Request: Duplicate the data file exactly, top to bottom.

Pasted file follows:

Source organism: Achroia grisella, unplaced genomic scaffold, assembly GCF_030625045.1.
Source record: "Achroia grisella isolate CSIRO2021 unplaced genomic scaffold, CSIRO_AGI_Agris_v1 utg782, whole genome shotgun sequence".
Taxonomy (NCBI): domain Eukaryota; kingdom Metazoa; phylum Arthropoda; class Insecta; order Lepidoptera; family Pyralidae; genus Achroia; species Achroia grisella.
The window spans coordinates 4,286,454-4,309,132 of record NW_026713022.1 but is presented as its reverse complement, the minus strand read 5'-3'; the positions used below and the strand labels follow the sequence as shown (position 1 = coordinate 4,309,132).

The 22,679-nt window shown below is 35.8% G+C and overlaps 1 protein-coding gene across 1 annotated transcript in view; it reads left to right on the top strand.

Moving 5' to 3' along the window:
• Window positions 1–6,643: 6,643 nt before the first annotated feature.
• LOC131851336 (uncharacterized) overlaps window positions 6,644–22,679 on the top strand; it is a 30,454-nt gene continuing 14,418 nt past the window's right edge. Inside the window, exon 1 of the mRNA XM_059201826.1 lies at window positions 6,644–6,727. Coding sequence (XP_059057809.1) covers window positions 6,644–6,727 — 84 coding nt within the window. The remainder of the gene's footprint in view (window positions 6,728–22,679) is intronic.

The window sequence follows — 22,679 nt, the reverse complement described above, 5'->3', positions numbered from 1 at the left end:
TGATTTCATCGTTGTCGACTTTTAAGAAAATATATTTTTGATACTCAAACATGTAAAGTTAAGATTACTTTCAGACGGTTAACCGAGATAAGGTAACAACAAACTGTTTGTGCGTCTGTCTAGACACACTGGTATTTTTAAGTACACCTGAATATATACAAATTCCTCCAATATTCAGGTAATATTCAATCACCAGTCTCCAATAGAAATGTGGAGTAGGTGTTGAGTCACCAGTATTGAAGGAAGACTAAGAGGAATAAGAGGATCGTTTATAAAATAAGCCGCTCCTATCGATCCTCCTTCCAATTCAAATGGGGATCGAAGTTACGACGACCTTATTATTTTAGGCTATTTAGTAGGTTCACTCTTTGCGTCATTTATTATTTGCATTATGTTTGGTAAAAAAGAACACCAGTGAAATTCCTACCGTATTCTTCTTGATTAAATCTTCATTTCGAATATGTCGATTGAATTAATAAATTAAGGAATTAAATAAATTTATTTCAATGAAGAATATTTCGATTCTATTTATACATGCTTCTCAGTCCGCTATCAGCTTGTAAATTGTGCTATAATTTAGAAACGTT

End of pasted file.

Source organism: Achroia grisella, unplaced genomic scaffold, assembly GCF_030625045.1.
Source record: "Achroia grisella isolate CSIRO2021 unplaced genomic scaffold, CSIRO_AGI_Agris_v1 utg782, whole genome shotgun sequence".
Taxonomy (NCBI): domain Eukaryota; kingdom Metazoa; phylum Arthropoda; class Insecta; order Lepidoptera; family Pyralidae; genus Achroia; species Achroia grisella.
The window spans coordinates 4,286,454-4,309,132 of record NW_026713022.1 but is presented as its reverse complement, the minus strand read 5'-3'; the positions used below and the strand labels follow the sequence as shown (position 1 = coordinate 4,309,132).

The 22,679-nt window shown below is 35.8% G+C and overlaps 1 protein-coding gene across 1 annotated transcript in view; it reads left to right on the top strand.

Moving 5' to 3' along the window:
• Window positions 1–6,643: 6,643 nt before the first annotated feature.
• LOC131851336 (uncharacterized) overlaps window positions 6,644–22,679 on the top strand; it is a 30,454-nt gene continuing 14,418 nt past the window's right edge. Inside the window, exon 1 of the mRNA XM_059201826.1 lies at window positions 6,644–6,727. Coding sequence (XP_059057809.1) covers window positions 6,644–6,727 — 84 coding nt within the window. The remainder of the gene's footprint in view (window positions 6,728–22,679) is intronic.

The window sequence follows — 22,679 nt, the reverse complement described above, 5'->3', positions numbered from 1 at the left end:
TGATTTCATCGTTGTCGACTTTTAAGAAAATATATTTTTGATACTCAAACATGTAAAGTTAAGATTACTTTCAGACGGTTAACCGAGATAAGGTAACAACAAACTGTTTGTGCGTCTGTCTAGACACACTGGTATTTTTAAGTACACCTGAATATATACAAATTCCTCCAATATTCAGGTAATATTCAATCACCAGTCTCCAATAGAAATGTGGAGTAGGTGTTGAGTCACCAGTATTGAAGGAAGACTAAGAGGAATAAGAGGATCGTTTATAAAATAAGCCGCTCCTATCGATCCTCCTTCCAATTCAAATGGGGATCGAAGTTACGACGACCTTATTATTTTAGGCTATTTAGTAGGTTCACTCTTTGCGTCATTTATTATTTGCATTATGTTTGGTAAAAAAGAACACCAGTGAAATTCCTACCGTATTCTTCTTGATTAAATCTTCATTTCGAATATGTCGATTGAATTAATAAATTAAGGAATTAAATAAATTTATTTCAATGAAGAATATTTCGATTCTATTTATACATGCTTCTCAGTCCGCTATCAGCTTGTAAATTGTGCTATAATTTAGAAACGTT